Functions of the Conjunction

“But they that wait upon the LORD shall renew their strength, they shall mount up with wings as eagles; they shall run, and not be weary; and they shall walk, and not faint.” Isaiah 40:31

Functions of the Conjunction

Remember your high school English Grammar class? Back in the day, during the sixties, what I especially recollect about that class are the conjunctions, particularly the subordinate conjunctions like “and,” and “but.” As I recall “and” is an indication of addition and is used when the statements are similar.  However, “but” is used to connect statements that express opposite ideas. 

As an example, “I didn’t think I’d do well in that class, but I consistently achieved good grades.”

The inspirational text begins with the subordinating conjunction “But.” It follows Isaiah 40:30, “Even the youths shall faint and be weary, and the young men shall utterly fall:” Verse 31 “BUT they, that wait upon the LORD shall renew their strength; they shall mount up with wings as eagles; they shall run, and not be weary; and they shall walk, and not faint.” [KJV]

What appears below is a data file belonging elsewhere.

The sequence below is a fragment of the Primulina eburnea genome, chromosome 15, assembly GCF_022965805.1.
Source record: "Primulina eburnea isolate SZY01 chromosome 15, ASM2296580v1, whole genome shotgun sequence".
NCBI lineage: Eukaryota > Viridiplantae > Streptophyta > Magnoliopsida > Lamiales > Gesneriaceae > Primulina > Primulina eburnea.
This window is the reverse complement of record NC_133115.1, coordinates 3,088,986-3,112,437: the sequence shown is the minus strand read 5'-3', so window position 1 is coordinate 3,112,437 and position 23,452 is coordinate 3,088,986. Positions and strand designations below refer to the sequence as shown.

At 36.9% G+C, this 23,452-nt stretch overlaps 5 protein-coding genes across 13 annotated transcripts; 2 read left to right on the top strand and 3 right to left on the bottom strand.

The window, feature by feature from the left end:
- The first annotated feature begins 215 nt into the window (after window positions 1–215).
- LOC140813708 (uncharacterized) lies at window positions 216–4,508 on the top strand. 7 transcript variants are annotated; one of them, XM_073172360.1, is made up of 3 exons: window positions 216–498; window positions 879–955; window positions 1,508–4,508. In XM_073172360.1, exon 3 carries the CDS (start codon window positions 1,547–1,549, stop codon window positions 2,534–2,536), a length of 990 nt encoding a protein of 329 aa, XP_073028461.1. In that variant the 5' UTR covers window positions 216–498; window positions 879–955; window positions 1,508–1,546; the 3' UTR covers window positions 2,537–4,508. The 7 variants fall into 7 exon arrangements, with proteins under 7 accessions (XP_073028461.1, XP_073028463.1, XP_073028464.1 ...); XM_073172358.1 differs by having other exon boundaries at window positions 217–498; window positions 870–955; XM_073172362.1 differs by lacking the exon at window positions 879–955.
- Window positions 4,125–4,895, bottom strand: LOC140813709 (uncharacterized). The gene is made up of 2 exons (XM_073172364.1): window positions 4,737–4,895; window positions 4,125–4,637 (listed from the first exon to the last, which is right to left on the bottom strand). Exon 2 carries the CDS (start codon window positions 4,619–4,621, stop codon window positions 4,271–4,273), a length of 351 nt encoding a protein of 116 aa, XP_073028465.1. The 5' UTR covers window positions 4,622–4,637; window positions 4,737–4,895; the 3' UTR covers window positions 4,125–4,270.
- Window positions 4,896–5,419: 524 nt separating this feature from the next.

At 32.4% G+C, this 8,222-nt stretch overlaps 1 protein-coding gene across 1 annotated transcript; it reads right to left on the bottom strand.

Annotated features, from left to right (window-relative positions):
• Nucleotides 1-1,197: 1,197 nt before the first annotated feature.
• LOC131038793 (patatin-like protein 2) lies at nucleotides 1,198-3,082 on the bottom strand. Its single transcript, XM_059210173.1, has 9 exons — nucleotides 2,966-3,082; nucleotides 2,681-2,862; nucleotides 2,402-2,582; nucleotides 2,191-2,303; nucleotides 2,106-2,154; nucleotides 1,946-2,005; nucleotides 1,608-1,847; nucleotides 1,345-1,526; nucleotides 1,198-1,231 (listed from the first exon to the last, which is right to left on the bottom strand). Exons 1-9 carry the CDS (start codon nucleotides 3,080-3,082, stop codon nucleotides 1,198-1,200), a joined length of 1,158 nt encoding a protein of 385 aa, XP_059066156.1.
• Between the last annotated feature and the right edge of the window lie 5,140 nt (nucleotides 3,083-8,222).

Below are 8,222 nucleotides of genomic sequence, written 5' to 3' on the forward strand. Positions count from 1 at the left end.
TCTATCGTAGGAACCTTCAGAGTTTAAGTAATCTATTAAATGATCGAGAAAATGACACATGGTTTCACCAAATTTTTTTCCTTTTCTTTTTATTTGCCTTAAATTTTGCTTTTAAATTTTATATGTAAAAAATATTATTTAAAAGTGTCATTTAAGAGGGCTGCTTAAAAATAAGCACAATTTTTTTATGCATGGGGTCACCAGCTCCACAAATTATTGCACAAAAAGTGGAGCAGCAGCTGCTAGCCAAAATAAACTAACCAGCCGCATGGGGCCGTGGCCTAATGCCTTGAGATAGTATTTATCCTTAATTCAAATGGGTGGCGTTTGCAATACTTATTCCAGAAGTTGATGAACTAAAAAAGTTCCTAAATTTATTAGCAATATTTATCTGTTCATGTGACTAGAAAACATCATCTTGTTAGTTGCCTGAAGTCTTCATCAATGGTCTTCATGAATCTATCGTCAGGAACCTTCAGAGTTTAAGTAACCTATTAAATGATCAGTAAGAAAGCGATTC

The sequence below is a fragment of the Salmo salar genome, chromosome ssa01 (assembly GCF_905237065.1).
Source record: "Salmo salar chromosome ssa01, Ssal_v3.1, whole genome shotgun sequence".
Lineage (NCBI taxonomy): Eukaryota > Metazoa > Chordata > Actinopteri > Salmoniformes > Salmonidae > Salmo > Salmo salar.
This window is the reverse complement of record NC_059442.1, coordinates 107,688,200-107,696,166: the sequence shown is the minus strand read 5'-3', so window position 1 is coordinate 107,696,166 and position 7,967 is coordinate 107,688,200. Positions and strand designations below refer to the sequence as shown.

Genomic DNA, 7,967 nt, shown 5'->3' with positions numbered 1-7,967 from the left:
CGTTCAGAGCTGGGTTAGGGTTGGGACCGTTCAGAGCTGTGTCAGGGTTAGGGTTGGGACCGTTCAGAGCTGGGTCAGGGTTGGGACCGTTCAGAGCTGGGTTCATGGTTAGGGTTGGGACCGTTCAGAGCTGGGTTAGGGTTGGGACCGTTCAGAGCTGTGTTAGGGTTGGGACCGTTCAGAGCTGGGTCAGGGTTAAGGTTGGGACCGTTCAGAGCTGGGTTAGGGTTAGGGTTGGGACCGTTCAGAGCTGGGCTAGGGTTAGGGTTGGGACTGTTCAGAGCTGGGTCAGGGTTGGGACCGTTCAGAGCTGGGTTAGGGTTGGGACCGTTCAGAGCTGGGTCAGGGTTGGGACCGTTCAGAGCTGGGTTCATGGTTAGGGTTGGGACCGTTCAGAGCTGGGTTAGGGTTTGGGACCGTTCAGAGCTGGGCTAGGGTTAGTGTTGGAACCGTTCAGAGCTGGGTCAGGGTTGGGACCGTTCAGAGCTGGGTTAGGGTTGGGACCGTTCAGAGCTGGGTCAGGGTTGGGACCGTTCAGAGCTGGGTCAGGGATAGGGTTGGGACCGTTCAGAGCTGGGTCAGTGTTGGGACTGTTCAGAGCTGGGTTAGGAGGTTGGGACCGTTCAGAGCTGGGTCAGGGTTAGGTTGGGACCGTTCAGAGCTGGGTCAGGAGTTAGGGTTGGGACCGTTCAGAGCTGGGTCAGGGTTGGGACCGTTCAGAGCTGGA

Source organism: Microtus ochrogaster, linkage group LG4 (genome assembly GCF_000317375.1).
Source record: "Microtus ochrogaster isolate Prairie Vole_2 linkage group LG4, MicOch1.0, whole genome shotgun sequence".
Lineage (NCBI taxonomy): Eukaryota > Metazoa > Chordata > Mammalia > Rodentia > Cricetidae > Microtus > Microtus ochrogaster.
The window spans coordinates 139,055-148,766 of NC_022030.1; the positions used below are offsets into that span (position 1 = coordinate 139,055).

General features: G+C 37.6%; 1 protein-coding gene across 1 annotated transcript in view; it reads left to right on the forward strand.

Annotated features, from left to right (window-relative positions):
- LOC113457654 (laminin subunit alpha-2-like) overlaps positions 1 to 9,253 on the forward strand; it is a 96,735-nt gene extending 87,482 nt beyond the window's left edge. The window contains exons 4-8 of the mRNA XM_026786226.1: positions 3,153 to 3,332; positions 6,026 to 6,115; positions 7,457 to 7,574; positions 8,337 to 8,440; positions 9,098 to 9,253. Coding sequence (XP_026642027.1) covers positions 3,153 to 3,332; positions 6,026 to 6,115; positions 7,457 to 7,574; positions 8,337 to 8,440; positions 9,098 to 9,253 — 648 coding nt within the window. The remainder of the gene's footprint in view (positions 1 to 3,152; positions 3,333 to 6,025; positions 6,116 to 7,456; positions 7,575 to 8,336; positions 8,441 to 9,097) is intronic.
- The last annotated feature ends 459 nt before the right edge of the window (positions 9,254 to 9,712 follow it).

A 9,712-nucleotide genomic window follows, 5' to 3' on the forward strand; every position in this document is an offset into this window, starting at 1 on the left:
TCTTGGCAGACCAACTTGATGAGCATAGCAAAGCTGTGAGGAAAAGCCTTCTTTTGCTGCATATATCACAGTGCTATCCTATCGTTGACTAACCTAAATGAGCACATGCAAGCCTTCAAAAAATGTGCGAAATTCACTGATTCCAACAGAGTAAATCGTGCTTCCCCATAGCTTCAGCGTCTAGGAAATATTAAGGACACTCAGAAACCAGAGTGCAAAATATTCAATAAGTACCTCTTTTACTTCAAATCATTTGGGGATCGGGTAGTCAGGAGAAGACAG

We see here that the believer’s journey with Lord Jesus can be tedious and includes waiting, but his faithfulness and promises to his children is worth the wait.  Trials and tribulations are also among God’s promises, yet the function of waiting on Him is a promise of at least four-fold.  Why?  Because if we wait on the LORD during challenging times of struggle—trusting and waiting on Jesus we shall:

  • Renew our strength
  • Mount up with wings as eagles
  • Run, and not be weary
  • And walk, and not faint.

Just wait and see.

Yours in Christ,

Rev. Lurecie M. Stokes

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